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Bitcoin is one of the world's most popular digital currencies, meaning that it is exclusively created and held electronically. But, what do we actually know about digital currencies and the potential of these currencies to replace conventional money?

Like conventional money, the major function of a digital currency is to serve as a means of payment, whether that is in exchange for goods or real currency, such as dollars and euros. In addition, similar to how a normal currency's exchange rate is set, the price for bitcoins - per the CoinDesk Bitcoin Price Index (XBP) - is based on market dynamics and expressed as the midpoint of the bid/ask spread. Bitcoin’s current value against the US dollar is of $453. The highest price for bitcoin since it was launched in 2009 was $1,147 in December 2013. After that spike, the price trended down to a 3-year low of $177 in January 2015. Bitcoin's price is gradually rebounding, buoyed by increased demand for the digital currency in China caused by the weakening yuan: digital currency, like gold, is a refuge for investors in the periods of uncertainty.

While the flow of a traditional currency is tracked by banks and controlled by governments, the circulation of digital currencies is decentralized, a key factor that drives expectations for the spread of bitcoin to new markets and transaction types. Even though traditional currencies now exist primarily on digital ledgers of banks like bitcoins, the ledger for bitcoins has no separate owner or regulator. Instead, bitcoin is maintained and updated by bitcoin users on the basis of the bitcoin protocol. Since the bitcoin network is not controlled by a single institution, it has several advantages over government-controlled currencies. These advantages include:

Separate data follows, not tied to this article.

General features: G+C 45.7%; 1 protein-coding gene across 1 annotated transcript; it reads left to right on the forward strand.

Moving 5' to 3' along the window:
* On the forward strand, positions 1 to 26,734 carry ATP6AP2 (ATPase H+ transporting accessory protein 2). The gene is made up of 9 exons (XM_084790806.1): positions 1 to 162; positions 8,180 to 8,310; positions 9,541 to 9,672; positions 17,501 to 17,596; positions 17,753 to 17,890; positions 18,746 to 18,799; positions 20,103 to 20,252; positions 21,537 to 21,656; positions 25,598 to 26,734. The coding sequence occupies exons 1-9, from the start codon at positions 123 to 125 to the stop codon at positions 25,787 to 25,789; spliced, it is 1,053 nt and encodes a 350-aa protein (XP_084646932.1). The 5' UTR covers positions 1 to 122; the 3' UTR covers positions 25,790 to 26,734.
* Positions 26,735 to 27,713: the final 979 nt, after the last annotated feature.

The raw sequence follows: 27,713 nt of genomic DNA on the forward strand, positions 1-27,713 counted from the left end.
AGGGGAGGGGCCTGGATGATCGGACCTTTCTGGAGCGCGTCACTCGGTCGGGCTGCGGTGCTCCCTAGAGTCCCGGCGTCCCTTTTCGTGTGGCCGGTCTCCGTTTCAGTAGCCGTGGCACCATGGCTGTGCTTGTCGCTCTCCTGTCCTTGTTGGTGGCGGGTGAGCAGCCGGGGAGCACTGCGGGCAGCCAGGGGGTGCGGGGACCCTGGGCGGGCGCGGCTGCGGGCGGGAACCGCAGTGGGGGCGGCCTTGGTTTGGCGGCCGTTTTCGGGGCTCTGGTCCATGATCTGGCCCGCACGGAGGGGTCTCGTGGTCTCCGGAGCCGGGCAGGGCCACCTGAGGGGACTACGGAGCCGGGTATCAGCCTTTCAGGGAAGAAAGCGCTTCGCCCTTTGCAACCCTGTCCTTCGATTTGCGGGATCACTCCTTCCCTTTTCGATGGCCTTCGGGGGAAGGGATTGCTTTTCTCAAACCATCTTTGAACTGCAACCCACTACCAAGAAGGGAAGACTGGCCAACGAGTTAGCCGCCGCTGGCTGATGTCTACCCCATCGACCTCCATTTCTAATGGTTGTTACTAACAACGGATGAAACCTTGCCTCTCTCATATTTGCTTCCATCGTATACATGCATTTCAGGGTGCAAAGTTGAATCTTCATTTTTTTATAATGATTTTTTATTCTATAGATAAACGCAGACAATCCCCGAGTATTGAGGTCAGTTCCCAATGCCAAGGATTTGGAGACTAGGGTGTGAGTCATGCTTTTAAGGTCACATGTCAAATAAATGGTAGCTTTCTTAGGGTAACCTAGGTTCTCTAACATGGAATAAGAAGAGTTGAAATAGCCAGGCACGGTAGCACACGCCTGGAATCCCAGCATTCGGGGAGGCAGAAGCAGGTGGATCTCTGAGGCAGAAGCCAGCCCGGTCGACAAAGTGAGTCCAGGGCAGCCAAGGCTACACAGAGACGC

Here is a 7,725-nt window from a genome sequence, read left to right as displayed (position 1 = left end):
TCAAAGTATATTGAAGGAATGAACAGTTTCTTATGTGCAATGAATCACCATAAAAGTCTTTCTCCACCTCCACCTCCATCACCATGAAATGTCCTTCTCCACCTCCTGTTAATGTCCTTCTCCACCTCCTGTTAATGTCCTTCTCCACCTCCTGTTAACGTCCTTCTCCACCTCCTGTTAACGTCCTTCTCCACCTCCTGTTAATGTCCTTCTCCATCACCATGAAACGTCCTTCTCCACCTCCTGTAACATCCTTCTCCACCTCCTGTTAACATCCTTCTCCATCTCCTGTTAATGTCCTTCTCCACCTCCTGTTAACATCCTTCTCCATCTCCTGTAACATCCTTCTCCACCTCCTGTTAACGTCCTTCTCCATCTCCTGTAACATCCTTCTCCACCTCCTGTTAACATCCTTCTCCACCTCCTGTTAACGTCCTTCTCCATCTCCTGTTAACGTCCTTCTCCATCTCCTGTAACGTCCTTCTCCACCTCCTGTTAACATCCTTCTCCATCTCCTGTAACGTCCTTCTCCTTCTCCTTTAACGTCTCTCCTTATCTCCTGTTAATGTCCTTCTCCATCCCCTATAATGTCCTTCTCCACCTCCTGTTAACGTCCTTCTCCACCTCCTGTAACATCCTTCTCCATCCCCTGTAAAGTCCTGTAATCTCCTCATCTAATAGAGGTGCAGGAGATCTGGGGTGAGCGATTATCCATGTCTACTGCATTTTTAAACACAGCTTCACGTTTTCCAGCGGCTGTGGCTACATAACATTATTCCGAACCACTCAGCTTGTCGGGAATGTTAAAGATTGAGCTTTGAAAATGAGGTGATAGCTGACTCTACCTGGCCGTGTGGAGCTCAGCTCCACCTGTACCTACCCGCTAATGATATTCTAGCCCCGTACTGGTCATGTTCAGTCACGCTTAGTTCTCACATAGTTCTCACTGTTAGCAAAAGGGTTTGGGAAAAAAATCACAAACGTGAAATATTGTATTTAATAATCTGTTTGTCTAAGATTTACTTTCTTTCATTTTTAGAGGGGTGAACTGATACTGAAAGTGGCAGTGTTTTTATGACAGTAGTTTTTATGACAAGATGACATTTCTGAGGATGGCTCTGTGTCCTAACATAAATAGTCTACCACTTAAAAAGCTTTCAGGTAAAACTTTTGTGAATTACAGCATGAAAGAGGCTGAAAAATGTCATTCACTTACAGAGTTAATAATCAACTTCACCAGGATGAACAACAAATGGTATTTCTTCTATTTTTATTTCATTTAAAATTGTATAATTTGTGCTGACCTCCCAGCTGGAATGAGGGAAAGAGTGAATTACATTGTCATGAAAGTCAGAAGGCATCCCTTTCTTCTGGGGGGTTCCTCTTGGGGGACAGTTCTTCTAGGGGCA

• Limited circulation. The amount of bitcoins in circulation is limited by bitcoin protocol to 21 million bitcoins. In contrast, central banks have the authority to issue additional currency, which, if not accompanied by GDP growth, may lead to a surge in inflation and related economic problems. As of May 27, 2016, there are 15.6 million bitcoins in circulation with total value of $7.4 billion.
  • Low-cost, open access. Due to the absence of traditional currency regulations, a bitcoin address - analogous to a traditional private bank account - can be set up in seconds, is free of charge, and cannot be disabled by a third party.
  • Quick, simple account management. Many banks and financial companies have announced new investments in virtual currency technology based on expectations that bitcoin transaction management and digital records will reduce administrative burdens and allow for more rapid transaction processing than existing systems. The simplicity of bitcoin has also proven attractive to the Swiss city of Zag, which plans to initiate a 6-month pilot program in July under which local citizens may pay for public services in bitcoin. 

The anonymous nature of bitcoin, a byproduct of its decentralization, makes it a perfect tool for illegal activity. Examples include:

  • Illegal drug trade. One of the most well-known examples of the use of bitcoins in the illegal drug trade stems from bitcoin-based transactions on the online drug bazaar Silk Road, which was launched in February 2011 and shut down by the US Federal Government in October 2013. 
  • Terrorism. Cyber terrorists may similarly use bitcoins as the currency of choice to receive ransom payments. According to a Cyber Threat Alliance report, ransom payments made via the bitcoin network to hackers through the CryptoWall virus are estimated at $325 million total. 

The taint of bitcoin and other virtual currencies by criminals' use of the currencies in illicit transactions coupled with the anonymity inherent to virtual currency fuels skepticism that virtual currency will achieve the level of acceptance of traditional currency much less replace it. Without meeting the essential prerequisite of trust in a currency, the widespread expansion remains doubtful. 

 

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